Date of Award
Master of Science (MS)
Department of Chemistry
Marjorie A. Jones
Leishmaniasis is an endemic disease caused by the protozoan parasite Leishmania. Current treatments for the parasite are limited by cost, availability, and drug resistance as the worldwide occurrence of leishmaniasis continues to be more prevalent. Sulfonamides are a class of compounds with medicinal properties that have been used to treat bacterial and parasitic diseases via various pathways. In this study, newly synthesized, unique structural analogs of sulfonamide compounds were assessed for their impact on Leishmania cell viability and potential pathways for inhibition were evaluated. Leishmania tarentolae (ATCC Strain 30143) axenic promastigote cells were grown in BHI medium and treated with varying concentrations of the unique sulfonamide compounds. Light microscopy and viability tests were used to assess the cells with and without treatment. Recombinant Leishmania major dihydrofolate reductase-thymidylate synthase (DHFR-TS) bifunctional enzyme was expressed in E. coli, extracted, and purified. DNA sequencing at UIUC confirmed the gene was expressed correctly, but the recombinant protein did not exhibit catalytic activity. Future work should include evaluation of the inhibitory effects of the sulfonamides on the recombinant DHFR-TS. The conclusions of this work will help determine potential applications for tested sulfonamides improving future medicinal therapies for this disease.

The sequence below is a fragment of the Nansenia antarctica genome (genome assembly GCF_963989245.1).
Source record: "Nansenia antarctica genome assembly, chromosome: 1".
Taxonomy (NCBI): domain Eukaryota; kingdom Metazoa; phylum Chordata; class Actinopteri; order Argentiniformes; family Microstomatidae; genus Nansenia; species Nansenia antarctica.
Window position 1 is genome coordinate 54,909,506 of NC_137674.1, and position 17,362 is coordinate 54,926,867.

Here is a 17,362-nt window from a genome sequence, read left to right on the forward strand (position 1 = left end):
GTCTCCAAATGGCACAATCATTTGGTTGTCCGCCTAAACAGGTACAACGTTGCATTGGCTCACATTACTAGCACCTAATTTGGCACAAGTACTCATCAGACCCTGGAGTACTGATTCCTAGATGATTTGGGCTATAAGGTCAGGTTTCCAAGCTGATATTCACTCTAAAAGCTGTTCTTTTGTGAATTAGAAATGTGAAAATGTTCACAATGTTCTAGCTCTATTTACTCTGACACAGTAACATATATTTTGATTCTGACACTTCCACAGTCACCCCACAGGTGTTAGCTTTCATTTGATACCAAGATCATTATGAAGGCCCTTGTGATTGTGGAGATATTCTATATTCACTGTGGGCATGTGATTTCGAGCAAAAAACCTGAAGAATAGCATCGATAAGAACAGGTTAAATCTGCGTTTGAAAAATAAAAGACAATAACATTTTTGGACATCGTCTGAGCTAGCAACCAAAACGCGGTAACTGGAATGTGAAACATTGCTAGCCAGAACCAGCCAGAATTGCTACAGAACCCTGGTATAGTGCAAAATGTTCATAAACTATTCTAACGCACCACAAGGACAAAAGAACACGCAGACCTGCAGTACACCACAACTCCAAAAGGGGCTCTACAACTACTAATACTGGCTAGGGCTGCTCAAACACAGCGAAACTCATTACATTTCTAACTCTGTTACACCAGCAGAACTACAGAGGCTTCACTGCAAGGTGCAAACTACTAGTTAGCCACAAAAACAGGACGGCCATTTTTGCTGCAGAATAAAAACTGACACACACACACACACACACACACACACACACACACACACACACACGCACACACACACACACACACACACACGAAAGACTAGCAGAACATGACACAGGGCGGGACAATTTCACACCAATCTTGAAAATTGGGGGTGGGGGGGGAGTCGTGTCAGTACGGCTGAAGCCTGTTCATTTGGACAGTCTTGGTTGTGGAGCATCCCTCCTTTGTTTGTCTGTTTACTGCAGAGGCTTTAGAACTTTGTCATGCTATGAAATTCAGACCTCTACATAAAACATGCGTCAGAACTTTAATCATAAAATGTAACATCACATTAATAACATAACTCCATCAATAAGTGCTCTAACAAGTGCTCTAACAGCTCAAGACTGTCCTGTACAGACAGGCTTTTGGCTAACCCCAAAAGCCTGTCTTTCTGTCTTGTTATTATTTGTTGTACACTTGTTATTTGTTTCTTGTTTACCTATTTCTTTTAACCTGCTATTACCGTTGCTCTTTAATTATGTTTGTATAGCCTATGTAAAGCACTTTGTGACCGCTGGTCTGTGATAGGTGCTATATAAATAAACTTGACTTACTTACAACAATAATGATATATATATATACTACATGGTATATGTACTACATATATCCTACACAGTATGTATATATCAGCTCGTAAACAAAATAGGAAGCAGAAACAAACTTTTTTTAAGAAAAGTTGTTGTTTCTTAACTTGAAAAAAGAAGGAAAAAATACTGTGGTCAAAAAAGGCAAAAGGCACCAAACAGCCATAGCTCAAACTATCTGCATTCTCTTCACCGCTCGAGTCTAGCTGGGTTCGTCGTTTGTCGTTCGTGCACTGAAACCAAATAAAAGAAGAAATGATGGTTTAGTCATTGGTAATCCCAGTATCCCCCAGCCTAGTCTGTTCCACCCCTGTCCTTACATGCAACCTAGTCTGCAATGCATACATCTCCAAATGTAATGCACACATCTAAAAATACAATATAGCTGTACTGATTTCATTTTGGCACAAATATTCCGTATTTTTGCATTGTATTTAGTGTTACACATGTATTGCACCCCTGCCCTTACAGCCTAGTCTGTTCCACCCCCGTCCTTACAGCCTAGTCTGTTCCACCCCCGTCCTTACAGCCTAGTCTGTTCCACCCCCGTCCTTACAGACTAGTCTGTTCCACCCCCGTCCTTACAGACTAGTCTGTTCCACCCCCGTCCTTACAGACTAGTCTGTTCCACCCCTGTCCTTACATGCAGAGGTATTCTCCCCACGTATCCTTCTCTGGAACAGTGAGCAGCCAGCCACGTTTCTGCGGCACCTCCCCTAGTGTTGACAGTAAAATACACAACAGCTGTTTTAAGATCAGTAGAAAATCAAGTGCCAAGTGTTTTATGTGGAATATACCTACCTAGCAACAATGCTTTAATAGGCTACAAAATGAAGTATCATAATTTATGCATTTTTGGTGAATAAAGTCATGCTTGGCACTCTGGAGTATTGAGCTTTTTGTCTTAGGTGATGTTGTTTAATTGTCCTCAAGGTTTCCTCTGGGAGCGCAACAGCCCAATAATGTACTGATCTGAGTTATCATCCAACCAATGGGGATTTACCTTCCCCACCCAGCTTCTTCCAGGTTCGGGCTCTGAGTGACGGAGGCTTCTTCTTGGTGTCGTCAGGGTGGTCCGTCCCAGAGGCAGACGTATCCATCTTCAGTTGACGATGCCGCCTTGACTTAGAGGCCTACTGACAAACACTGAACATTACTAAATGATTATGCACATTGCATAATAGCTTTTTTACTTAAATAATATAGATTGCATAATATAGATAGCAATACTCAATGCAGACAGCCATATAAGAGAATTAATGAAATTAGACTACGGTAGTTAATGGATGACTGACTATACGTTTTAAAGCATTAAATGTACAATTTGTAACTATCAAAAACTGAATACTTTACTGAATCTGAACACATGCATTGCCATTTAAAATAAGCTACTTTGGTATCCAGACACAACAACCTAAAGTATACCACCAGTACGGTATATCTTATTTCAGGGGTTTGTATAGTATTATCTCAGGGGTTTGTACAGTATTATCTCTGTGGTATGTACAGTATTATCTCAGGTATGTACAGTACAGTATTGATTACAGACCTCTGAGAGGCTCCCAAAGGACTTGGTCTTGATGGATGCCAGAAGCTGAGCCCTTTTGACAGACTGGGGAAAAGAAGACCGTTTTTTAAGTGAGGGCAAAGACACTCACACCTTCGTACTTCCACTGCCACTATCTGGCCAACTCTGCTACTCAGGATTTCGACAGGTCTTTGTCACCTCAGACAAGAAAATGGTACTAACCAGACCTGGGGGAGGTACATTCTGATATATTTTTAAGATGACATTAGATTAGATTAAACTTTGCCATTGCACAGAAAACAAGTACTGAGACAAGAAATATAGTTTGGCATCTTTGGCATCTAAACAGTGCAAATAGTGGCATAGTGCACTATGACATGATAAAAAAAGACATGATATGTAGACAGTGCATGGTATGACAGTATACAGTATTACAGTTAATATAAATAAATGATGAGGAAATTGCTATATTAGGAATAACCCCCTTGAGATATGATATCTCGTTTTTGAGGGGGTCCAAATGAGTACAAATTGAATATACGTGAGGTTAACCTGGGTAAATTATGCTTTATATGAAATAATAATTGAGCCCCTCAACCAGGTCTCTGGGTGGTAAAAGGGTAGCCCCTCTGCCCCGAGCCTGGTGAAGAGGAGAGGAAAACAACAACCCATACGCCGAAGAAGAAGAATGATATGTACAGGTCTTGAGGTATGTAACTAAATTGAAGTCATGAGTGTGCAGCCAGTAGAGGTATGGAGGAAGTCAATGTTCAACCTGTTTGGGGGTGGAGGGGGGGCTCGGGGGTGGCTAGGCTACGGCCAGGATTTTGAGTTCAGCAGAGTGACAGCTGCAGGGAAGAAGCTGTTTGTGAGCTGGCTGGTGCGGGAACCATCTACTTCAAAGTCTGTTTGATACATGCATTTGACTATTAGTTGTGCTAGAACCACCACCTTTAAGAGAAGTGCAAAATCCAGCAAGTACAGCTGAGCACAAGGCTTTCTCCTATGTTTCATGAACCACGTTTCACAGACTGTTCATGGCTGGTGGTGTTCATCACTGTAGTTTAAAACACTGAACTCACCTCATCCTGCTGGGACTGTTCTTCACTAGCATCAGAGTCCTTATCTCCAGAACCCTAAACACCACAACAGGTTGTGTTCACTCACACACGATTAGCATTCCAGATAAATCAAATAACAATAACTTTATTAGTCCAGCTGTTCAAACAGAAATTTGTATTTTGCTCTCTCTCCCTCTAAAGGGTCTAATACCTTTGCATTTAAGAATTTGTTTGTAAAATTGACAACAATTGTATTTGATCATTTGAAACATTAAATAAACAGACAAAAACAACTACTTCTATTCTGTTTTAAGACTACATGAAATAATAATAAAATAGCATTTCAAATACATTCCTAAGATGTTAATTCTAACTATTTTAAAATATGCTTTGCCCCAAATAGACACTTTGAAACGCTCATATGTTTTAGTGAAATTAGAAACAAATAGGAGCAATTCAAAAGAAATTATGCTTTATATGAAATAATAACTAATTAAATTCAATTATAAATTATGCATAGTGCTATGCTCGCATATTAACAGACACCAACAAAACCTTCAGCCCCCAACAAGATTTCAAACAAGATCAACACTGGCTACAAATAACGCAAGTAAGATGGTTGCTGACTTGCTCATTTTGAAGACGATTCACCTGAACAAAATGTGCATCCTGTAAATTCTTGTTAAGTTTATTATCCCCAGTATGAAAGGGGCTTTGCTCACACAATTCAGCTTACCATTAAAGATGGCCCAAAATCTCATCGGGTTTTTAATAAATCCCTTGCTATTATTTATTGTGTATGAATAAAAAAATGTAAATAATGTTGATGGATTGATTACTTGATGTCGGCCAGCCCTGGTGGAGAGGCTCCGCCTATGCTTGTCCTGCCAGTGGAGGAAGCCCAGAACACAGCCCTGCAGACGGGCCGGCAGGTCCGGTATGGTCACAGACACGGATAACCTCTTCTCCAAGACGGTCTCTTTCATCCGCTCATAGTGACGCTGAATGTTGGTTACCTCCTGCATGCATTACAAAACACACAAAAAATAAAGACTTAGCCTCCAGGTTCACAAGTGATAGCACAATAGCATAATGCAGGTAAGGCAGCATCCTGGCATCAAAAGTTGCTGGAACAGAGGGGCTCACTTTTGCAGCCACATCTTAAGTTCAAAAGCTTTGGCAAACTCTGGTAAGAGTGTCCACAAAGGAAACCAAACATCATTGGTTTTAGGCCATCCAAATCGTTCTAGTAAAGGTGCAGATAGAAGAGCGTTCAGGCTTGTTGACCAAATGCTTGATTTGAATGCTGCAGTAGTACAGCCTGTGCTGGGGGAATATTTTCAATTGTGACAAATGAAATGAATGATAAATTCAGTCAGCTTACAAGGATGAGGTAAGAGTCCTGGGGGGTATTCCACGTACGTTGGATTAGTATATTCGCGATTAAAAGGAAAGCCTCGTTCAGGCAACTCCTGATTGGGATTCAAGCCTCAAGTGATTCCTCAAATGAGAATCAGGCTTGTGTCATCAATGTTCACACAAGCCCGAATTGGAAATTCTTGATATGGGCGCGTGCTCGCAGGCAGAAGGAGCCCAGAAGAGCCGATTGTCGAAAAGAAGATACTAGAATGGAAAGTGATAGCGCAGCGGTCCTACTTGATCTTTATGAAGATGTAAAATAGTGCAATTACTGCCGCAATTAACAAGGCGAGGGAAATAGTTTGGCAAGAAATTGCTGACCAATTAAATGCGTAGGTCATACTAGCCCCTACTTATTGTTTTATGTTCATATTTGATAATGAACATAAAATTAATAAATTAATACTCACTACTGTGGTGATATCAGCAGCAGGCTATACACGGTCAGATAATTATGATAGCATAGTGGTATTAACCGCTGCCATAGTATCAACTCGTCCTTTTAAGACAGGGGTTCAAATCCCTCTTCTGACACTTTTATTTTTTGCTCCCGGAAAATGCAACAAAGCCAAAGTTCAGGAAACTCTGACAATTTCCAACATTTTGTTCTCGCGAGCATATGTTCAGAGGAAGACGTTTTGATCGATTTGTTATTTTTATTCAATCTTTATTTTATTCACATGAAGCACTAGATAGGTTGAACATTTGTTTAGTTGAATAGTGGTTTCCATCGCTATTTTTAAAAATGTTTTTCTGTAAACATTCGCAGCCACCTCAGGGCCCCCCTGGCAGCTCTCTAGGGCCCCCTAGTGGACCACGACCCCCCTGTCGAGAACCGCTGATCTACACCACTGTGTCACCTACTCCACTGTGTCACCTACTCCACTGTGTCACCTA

Katinas, Jade M., "Inhibitory Effects of Unique Sulfonamides on Leishmania Tarentolae and Potential Pathway of Inhibition" (2016). Theses and Dissertations. 685.